Drawing from its expertise in supporting colleges in the initiative, ATD has established services to help assessing colleges’ capacity to implement OER degree pathways, strengthen Faculty Development Centers to build supports for faculty and staff and increase internal expertise in OER course development, provide coaching and coordinate and share proven practices for implementing and sustaining OER. The organization is working with college leaders to develop greater understanding of the benefits of OER and how to adjust institutional policies and practices to incorporate OER into their strategic planning.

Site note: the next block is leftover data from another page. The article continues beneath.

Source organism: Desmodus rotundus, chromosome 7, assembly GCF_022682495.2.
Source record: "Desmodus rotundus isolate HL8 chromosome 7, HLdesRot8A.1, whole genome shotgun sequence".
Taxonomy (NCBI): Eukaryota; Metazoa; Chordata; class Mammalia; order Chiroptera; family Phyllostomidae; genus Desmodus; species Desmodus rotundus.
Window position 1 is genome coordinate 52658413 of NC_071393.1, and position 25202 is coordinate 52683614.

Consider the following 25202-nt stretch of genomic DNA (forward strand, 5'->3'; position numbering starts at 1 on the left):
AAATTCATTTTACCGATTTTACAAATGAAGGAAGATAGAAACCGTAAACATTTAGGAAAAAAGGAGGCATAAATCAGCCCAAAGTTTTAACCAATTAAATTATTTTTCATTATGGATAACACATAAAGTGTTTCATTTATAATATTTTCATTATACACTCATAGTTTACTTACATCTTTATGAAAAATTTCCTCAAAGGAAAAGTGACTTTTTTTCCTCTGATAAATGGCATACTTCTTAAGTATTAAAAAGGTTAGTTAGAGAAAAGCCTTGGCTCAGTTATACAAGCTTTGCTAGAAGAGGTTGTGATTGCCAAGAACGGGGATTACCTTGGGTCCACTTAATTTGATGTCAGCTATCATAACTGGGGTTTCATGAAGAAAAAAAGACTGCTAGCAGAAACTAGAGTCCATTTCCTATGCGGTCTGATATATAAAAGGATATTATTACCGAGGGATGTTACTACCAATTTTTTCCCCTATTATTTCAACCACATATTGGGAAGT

Methodology
The report was developed by SRI International and the rpk Group, and is based on: 2,441 student surveys administered across 12 sites and site visits at 11 colleges; section-level data collected from 32 sites detailing the number of students who enrolled in and completed OER degree courses; student-level data collected from 11 sites looking at the impact of access to OER courses on student enrollment, retention, and achievement; site- visit interviews with 51 administrators, 25 faculty members, and 68 students; and cost data collected from 32 sites on institution-wide enrollment and OER offerings, bookstore revenue, textbook sales, OER fees, and cost of attendance as well as information on the costs associated with developing OER courses and an OER pathway collected from five “cost partners.